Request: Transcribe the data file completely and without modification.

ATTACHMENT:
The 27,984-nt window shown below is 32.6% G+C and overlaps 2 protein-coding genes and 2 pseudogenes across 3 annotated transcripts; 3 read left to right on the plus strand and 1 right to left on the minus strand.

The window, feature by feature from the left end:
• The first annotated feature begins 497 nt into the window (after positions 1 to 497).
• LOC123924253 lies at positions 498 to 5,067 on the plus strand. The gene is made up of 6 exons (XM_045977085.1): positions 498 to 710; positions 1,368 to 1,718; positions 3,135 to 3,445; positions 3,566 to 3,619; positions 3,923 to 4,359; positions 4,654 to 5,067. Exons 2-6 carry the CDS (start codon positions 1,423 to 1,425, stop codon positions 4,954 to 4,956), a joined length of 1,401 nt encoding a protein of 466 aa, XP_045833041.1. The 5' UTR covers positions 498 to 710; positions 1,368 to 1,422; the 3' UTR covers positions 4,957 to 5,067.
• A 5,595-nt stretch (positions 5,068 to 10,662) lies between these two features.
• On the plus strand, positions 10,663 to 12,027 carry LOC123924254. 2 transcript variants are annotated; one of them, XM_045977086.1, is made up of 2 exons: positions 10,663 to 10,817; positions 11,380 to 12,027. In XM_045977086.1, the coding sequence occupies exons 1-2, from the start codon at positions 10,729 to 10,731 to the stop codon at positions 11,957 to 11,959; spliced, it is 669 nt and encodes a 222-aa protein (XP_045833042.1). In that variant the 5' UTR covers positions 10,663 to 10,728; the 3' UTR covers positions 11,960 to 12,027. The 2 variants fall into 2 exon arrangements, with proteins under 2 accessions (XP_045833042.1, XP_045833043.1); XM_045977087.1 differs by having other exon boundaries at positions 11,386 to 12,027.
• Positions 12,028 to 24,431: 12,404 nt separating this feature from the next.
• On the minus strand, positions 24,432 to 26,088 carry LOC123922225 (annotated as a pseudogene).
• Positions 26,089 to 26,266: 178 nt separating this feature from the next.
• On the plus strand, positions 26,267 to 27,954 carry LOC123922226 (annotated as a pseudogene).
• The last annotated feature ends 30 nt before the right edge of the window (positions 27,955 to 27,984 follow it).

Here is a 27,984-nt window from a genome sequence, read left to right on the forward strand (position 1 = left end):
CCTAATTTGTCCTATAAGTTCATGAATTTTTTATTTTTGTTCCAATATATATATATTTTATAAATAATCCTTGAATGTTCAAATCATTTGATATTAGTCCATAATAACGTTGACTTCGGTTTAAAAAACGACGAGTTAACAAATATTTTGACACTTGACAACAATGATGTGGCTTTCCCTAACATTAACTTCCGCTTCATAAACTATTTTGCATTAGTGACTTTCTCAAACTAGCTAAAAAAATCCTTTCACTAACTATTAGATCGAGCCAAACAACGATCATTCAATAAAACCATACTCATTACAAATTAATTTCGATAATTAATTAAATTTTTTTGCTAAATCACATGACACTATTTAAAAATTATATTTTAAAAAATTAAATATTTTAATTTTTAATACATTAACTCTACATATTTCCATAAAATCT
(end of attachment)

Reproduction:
The 27,984-nt window shown below is 32.6% G+C and overlaps 2 protein-coding genes and 2 pseudogenes across 3 annotated transcripts; 3 read left to right on the plus strand and 1 right to left on the minus strand.

The window, feature by feature from the left end:
• The first annotated feature begins 497 nt into the window (after positions 1 to 497).
• LOC123924253 lies at positions 498 to 5,067 on the plus strand. The gene is made up of 6 exons (XM_045977085.1): positions 498 to 710; positions 1,368 to 1,718; positions 3,135 to 3,445; positions 3,566 to 3,619; positions 3,923 to 4,359; positions 4,654 to 5,067. Exons 2-6 carry the CDS (start codon positions 1,423 to 1,425, stop codon positions 4,954 to 4,956), a joined length of 1,401 nt encoding a protein of 466 aa, XP_045833041.1. The 5' UTR covers positions 498 to 710; positions 1,368 to 1,422; the 3' UTR covers positions 4,957 to 5,067.
• A 5,595-nt stretch (positions 5,068 to 10,662) lies between these two features.
• On the plus strand, positions 10,663 to 12,027 carry LOC123924254. 2 transcript variants are annotated; one of them, XM_045977086.1, is made up of 2 exons: positions 10,663 to 10,817; positions 11,380 to 12,027. In XM_045977086.1, the coding sequence occupies exons 1-2, from the start codon at positions 10,729 to 10,731 to the stop codon at positions 11,957 to 11,959; spliced, it is 669 nt and encodes a 222-aa protein (XP_045833042.1). In that variant the 5' UTR covers positions 10,663 to 10,728; the 3' UTR covers positions 11,960 to 12,027. The 2 variants fall into 2 exon arrangements, with proteins under 2 accessions (XP_045833042.1, XP_045833043.1); XM_045977087.1 differs by having other exon boundaries at positions 11,386 to 12,027.
• Positions 12,028 to 24,431: 12,404 nt separating this feature from the next.
• On the minus strand, positions 24,432 to 26,088 carry LOC123922225 (annotated as a pseudogene).
• Positions 26,089 to 26,266: 178 nt separating this feature from the next.
• On the plus strand, positions 26,267 to 27,954 carry LOC123922226 (annotated as a pseudogene).
• The last annotated feature ends 30 nt before the right edge of the window (positions 27,955 to 27,984 follow it).

Here is a 27,984-nt window from a genome sequence, read left to right on the forward strand (position 1 = left end):
CCTAATTTGTCCTATAAGTTCATGAATTTTTTATTTTTGTTCCAATATATATATATTTTATAAATAATCCTTGAATGTTCAAATCATTTGATATTAGTCCATAATAACGTTGACTTCGGTTTAAAAAACGACGAGTTAACAAATATTTTGACACTTGACAACAATGATGTGGCTTTCCCTAACATTAACTTCCGCTTCATAAACTATTTTGCATTAGTGACTTTCTCAAACTAGCTAAAAAAATCCTTTCACTAACTATTAGATCGAGCCAAACAACGATCATTCAATAAAACCATACTCATTACAAATTAATTTCGATAATTAATTAAATTTTTTTGCTAAATCACATGACACTATTTAAAAATTATATTTTAAAAAATTAAATATTTTAATTTTTAATACATTAACTCTACATATTTCCATAAAATCT